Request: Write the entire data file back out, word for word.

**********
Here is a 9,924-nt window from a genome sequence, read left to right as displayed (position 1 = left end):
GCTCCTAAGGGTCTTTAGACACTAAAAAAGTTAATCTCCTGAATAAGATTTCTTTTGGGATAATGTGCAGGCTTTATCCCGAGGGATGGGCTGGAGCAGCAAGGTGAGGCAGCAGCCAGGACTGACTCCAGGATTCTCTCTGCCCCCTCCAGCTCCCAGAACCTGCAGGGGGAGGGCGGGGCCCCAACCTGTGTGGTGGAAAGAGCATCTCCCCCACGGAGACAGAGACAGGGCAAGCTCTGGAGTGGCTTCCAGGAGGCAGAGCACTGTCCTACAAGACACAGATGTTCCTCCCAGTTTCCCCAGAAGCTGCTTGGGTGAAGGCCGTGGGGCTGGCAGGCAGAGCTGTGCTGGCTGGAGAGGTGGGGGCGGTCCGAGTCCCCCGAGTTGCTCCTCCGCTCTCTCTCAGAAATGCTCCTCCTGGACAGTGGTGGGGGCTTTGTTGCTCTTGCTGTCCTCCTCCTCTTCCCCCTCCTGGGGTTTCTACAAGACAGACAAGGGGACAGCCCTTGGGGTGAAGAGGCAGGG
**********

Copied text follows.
Here is a 9,924-nt window from a genome sequence, read left to right as displayed (position 1 = left end):
GCTCCTAAGGGTCTTTAGACACTAAAAAAGTTAATCTCCTGAATAAGATTTCTTTTGGGATAATGTGCAGGCTTTATCCCGAGGGATGGGCTGGAGCAGCAAGGTGAGGCAGCAGCCAGGACTGACTCCAGGATTCTCTCTGCCCCCTCCAGCTCCCAGAACCTGCAGGGGGAGGGCGGGGCCCCAACCTGTGTGGTGGAAAGAGCATCTCCCCCACGGAGACAGAGACAGGGCAAGCTCTGGAGTGGCTTCCAGGAGGCAGAGCACTGTCCTACAAGACACAGATGTTCCTCCCAGTTTCCCCAGAAGCTGCTTGGGTGAAGGCCGTGGGGCTGGCAGGCAGAGCTGTGCTGGCTGGAGAGGTGGGGGCGGTCCGAGTCCCCCGAGTTGCTCCTCCGCTCTCTCTCAGAAATGCTCCTCCTGGACAGTGGTGGGGGCTTTGTTGCTCTTGCTGTCCTCCTCCTCTTCCCCCTCCTGGGGTTTCTACAAGACAGACAAGGGGACAGCCCTTGGGGTGAAGAGGCAGGG